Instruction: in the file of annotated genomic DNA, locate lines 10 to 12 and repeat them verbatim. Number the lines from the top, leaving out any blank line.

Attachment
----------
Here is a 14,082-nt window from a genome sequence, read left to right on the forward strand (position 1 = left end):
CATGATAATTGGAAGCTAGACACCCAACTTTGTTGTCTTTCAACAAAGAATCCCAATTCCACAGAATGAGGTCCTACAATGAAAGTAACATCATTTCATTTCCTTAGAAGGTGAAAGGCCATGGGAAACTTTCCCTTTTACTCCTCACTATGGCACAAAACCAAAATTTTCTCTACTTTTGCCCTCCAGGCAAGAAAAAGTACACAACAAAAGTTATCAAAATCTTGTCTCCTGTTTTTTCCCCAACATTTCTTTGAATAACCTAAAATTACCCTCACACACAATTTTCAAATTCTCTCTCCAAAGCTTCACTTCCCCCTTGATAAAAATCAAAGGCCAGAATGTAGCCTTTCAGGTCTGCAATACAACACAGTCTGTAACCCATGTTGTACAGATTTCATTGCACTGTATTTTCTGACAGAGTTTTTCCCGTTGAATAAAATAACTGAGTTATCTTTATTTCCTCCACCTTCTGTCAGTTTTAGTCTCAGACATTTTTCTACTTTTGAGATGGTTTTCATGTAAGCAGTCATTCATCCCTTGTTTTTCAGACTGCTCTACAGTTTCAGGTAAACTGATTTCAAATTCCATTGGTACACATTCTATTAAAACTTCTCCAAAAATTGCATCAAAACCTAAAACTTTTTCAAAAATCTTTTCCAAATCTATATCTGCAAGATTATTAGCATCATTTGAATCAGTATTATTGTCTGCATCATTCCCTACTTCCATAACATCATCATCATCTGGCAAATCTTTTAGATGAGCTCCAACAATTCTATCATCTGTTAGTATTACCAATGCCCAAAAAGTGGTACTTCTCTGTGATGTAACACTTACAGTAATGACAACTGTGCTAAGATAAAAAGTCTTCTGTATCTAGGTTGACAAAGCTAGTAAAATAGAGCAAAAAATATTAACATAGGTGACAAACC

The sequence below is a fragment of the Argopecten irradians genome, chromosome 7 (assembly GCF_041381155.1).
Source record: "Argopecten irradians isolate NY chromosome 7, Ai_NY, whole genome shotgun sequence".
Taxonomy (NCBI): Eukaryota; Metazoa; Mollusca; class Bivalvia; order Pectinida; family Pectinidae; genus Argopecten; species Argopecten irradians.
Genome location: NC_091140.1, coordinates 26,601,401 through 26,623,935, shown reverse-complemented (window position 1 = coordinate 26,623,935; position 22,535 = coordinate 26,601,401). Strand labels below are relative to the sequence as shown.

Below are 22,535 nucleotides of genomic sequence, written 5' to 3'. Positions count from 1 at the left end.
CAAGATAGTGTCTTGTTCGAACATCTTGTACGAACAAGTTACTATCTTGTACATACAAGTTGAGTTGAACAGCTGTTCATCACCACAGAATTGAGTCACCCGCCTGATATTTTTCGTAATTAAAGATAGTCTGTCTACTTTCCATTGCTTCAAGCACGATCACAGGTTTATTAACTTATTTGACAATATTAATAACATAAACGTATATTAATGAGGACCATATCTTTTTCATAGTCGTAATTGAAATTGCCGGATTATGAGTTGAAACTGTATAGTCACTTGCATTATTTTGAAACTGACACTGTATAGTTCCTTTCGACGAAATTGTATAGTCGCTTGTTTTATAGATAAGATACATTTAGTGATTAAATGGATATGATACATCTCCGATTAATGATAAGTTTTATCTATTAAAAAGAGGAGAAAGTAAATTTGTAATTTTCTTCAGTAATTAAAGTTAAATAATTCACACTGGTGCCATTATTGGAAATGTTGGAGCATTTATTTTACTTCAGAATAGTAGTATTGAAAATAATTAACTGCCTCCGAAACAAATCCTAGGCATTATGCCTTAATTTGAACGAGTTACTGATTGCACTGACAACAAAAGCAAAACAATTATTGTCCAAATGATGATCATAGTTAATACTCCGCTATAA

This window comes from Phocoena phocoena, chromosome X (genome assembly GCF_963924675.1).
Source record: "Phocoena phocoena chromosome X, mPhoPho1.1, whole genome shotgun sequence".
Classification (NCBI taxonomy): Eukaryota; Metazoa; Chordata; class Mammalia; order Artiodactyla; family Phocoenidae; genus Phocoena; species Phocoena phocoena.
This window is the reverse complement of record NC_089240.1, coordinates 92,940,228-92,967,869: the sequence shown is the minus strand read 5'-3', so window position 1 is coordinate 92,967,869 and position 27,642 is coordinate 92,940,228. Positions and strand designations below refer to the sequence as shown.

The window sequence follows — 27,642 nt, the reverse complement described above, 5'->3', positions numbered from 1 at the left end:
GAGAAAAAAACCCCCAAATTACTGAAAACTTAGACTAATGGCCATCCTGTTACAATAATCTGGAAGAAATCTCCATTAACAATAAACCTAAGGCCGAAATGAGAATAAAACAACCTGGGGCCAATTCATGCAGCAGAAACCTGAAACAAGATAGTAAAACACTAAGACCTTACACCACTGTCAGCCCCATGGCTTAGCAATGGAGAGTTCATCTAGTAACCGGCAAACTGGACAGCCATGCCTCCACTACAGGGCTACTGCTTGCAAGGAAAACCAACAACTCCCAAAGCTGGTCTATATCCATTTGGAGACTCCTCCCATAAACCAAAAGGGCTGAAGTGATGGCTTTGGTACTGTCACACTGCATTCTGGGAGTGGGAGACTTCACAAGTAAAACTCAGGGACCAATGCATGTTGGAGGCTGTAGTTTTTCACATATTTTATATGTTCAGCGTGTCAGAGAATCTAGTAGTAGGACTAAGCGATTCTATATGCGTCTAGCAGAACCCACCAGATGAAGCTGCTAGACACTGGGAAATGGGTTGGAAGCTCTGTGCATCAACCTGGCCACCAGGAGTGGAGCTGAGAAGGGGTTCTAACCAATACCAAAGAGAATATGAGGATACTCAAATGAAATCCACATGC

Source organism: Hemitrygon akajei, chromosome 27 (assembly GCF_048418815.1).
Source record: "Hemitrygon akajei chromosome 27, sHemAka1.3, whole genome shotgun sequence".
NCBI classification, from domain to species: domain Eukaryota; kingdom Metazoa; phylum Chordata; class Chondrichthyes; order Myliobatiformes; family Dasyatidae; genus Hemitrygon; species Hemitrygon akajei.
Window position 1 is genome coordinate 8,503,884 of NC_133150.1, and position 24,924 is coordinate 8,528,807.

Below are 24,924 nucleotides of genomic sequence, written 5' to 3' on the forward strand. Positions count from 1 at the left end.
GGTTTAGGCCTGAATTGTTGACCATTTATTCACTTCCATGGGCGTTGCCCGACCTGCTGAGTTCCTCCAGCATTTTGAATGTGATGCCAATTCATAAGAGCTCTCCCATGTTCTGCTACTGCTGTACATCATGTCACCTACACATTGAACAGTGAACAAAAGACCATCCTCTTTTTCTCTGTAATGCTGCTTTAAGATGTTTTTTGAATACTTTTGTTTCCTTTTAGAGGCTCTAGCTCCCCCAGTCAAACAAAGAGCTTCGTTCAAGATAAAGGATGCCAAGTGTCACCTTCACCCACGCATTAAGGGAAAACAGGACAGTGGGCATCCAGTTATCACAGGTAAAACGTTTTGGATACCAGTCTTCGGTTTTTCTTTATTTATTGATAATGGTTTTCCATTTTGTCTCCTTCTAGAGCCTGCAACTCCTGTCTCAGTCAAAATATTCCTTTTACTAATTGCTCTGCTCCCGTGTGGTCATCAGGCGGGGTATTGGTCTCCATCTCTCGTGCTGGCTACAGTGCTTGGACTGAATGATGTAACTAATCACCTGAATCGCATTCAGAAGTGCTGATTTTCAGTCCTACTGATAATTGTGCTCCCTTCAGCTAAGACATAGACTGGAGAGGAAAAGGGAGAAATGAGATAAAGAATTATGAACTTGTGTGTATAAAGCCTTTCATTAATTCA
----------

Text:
Source record: "Phocoena phocoena chromosome X, mPhoPho1.1, whole genome shotgun sequence".
Classification (NCBI taxonomy): Eukaryota; Metazoa; Chordata; class Mammalia; order Artiodactyla; family Phocoenidae; genus Phocoena; species Phocoena phocoena.
This window is the reverse complement of record NC_089240.1, coordinates 92,940,228-92,967,869: the sequence shown is the minus strand read 5'-3', so window position 1 is coordinate 92,967,869 and position 27,642 is coordinate 92,940,228. Positions and strand designations below refer to the sequence as shown.